Why do I get heart palpitations after I eat?

RACHEL NALL | June 26, 2018

article image
Heart palpitations occur when the heart starts to beat faster, and they feel like a fluttering in the chest, neck, or throat. Palpitations can make people feel short of breath and anxious. If people experience heart palpitations after eating, the foods or beverages they have consumed recently may be responsible. Something in the diet might also cause a person to have heart palpitations after lying down, although this could also occur due to an underlying medical condition. Below we explain why a person may experience heart palpitations after eating and also consider other causes.

Spotlight

Aviacode

Aviacode’s cloud-delivered coding applications, ProCoder™ and ProAuditor™, enable our national network of professionally certified medical coders and coding auditors to create consistent, reliable and predictable coding results, and document reviews

OTHER ARTICLES

5 Healthcare Tech Trends Worth Keeping an Eye On

Article | April 16, 2020

The healthcare industry is experiencing rapid shifts. Some of this is due to the current pandemic, but much of this evolution was happening even before the COVID-19 outbreak. Understanding and embracing the introduction of new technology into the market will be important for healthcare professionals and patients alike. Here are some of the trends worth keeping tabs on:

Read More

How Digital Transformation Enables a Systematic Response to the Coronavirus Outbreak

Article | March 11, 2020

For many years now, we’ve all been talking about a worldwide digital transformation in healthcare. One of the key motivations for healthcare’s digital transformation has been to enable the shift from labor-intensive, manual, in-person encounters in healthcare facilities and replace them with encounters that are instead digital, possibly automated, and which can take place wherever the patient happens to beAcross industries, we talk about revolutionizing the customer experience. In healthcare, this revolution has focused on experiences for each patient, every health plan member, every healthcare provider, and all healthcare employees. And when it comes to providing the best care for people who are already ill, we also know that hospitals and medical offices are dangerous places. After all, those who are sick can infect those that are healthy—and this includes our healthcare providers. The more we can provide appropriate assessments, diagnose, and treat patients in the comfort of their own homes—and keep their infections out of hospitals and other medical facilities—the better it is for everyone. It’s the old mantra of the right care, in the right setting, at the right time.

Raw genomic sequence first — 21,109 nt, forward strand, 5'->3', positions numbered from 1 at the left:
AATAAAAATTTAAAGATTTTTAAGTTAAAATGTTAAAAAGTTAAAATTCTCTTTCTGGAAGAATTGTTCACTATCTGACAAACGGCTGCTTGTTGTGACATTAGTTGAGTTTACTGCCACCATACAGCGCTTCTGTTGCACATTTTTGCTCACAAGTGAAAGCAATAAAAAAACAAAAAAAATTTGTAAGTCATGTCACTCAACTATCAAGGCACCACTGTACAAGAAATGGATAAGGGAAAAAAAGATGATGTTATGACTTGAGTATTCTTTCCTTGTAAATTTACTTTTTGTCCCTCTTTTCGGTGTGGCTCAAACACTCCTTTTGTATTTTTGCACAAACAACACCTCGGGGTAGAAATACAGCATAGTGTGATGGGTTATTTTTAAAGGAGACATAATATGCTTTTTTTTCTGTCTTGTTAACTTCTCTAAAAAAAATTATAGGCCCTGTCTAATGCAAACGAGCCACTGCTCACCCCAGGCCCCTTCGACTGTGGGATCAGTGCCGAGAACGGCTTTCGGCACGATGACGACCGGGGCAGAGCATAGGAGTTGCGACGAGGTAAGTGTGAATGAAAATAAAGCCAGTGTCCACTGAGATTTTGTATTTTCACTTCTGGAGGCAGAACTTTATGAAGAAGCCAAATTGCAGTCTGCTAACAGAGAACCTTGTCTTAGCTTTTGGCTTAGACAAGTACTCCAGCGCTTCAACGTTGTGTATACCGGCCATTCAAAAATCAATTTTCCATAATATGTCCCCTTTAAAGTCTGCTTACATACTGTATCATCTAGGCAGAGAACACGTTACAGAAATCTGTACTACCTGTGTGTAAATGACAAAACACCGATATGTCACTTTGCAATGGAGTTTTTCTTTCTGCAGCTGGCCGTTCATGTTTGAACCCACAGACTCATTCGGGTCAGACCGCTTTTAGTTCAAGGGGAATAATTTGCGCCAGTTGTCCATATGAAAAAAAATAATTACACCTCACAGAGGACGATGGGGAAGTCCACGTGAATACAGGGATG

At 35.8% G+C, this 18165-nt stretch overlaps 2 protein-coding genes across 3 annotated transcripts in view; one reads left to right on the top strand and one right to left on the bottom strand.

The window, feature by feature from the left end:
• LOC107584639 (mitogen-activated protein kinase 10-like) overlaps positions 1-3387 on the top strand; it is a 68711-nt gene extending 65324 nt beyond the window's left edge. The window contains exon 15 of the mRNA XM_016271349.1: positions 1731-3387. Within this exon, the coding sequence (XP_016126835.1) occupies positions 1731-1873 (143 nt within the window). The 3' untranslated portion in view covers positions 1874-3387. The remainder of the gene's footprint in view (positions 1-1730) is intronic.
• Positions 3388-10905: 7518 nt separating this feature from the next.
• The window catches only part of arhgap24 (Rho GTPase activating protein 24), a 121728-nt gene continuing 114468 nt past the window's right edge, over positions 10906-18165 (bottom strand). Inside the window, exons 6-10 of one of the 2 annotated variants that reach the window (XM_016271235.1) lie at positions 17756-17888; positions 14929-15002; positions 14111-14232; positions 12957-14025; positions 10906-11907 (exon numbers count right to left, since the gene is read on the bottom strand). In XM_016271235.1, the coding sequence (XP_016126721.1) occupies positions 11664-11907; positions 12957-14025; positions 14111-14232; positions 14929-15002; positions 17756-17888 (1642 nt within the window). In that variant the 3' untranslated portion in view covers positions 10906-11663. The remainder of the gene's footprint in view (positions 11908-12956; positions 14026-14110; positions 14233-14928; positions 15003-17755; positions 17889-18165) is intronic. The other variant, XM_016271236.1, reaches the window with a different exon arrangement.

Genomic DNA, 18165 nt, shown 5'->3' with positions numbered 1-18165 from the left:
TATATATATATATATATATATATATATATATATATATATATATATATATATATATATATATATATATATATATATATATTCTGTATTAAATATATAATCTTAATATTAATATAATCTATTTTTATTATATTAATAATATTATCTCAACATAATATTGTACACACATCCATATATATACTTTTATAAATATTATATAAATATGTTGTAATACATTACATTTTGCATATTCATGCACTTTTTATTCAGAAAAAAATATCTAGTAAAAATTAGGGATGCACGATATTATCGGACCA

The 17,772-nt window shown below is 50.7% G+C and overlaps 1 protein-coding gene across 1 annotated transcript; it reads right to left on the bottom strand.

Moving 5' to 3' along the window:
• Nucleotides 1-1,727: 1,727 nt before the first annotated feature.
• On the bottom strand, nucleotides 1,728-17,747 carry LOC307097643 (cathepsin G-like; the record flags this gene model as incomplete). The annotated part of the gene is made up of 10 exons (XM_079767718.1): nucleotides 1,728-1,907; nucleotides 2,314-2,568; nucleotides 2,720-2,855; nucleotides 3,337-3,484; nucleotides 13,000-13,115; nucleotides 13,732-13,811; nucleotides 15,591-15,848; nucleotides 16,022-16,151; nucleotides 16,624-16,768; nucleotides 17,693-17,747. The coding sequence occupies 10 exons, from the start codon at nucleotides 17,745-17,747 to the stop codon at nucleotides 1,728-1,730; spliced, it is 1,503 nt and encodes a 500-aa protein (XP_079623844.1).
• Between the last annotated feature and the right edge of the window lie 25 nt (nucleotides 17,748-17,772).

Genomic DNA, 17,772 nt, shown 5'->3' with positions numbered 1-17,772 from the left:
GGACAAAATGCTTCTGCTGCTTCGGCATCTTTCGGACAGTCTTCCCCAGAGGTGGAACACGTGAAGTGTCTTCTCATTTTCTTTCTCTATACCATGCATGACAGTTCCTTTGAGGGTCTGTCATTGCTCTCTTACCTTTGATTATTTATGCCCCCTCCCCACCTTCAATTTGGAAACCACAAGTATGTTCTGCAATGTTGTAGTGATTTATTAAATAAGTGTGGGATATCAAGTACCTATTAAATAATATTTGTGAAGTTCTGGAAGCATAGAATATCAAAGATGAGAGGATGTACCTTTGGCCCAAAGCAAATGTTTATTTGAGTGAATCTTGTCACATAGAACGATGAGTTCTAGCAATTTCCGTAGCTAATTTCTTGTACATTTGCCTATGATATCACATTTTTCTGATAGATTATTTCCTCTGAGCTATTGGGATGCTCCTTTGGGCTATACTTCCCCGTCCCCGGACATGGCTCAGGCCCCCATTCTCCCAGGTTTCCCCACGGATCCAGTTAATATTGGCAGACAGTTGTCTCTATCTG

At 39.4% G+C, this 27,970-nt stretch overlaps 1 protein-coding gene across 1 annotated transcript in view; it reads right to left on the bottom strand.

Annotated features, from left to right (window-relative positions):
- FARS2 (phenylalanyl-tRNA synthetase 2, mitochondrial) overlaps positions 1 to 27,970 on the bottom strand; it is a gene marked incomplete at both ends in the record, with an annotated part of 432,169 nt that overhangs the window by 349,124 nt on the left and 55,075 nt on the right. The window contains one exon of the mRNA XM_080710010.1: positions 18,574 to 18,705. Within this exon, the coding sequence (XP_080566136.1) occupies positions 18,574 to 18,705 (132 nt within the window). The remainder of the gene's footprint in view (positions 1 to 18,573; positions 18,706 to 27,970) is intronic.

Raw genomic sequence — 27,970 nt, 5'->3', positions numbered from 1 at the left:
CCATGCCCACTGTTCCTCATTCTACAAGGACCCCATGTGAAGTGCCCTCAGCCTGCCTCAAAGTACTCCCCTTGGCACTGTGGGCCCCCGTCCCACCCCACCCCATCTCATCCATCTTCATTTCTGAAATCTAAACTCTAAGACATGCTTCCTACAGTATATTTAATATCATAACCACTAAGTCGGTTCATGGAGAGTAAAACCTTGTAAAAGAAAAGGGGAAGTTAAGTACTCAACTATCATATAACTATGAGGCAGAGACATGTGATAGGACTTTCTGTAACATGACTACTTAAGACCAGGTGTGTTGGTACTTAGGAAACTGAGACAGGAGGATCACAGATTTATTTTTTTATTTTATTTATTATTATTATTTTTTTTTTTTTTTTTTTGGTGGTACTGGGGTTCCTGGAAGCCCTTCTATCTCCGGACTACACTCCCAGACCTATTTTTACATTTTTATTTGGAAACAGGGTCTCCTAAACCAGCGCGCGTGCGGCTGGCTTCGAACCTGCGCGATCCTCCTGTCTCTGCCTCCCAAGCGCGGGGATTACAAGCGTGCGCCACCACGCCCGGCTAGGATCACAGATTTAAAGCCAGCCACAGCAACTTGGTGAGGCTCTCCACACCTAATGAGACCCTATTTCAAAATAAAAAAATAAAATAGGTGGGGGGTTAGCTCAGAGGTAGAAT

Read More

Building a Better Healthcare Future

Article | February 25, 2020

Big data, analytics, cloud, and AI are just a few of the key transformational technologies creating a buzz in the healthcare industry as these innovations solve problems on a global scale all the way down to the patient level. Healthcare organizations are leveraging these tools to assist in clinical processes; run more efficient, effective organizations; and address social determinants of health (SDOH) vulnerabilities impacting health outcomes, such as economic and housing instability, food insecurity, and access to community support services.

Read More

How Blockchain Technology Will Improve Mobile Healthcare

Article | March 27, 2020

The key concerns of healthcare management today are data processing and data security. Patients don’t have full ownership of their medical records, and are unable to control how their information is updated. There isn’t enough transparency to the process. There are also significant concerns related to data security, especially in the areas of personalized medicine and the rise of wearables. Patients and medical staff need secure and straightforward ways to record data, send it over networks, and receive advice without security concerns. Blockchain technology can help solve these problems. Introduced in 2008 as a means of recording cryptocurrency transactions, blockchain is a distributed cloud-based ledger that offers the ability to verify the origin of data and prevent breaches. When a user wants to make a transaction, they issue a request signed with their private key. The network verifies its authenticity by using a public key. If the verification is successful, the transaction is broadcast to the network and included in a block. The network of “miners” solves the block to get a reward, and once the block is revealed, it is added to the blockchain, making it permanent. It’s impossible to introduce new information in a block unnoticed, because that would change the structure of the entire chain. This feature makes the system safe and transparent.

Read More

Spotlight

Aviacode

Aviacode’s cloud-delivered coding applications, ProCoder™ and ProAuditor™, enable our national network of professionally certified medical coders and coding auditors to create consistent, reliable and predictable coding results, and document reviews

Events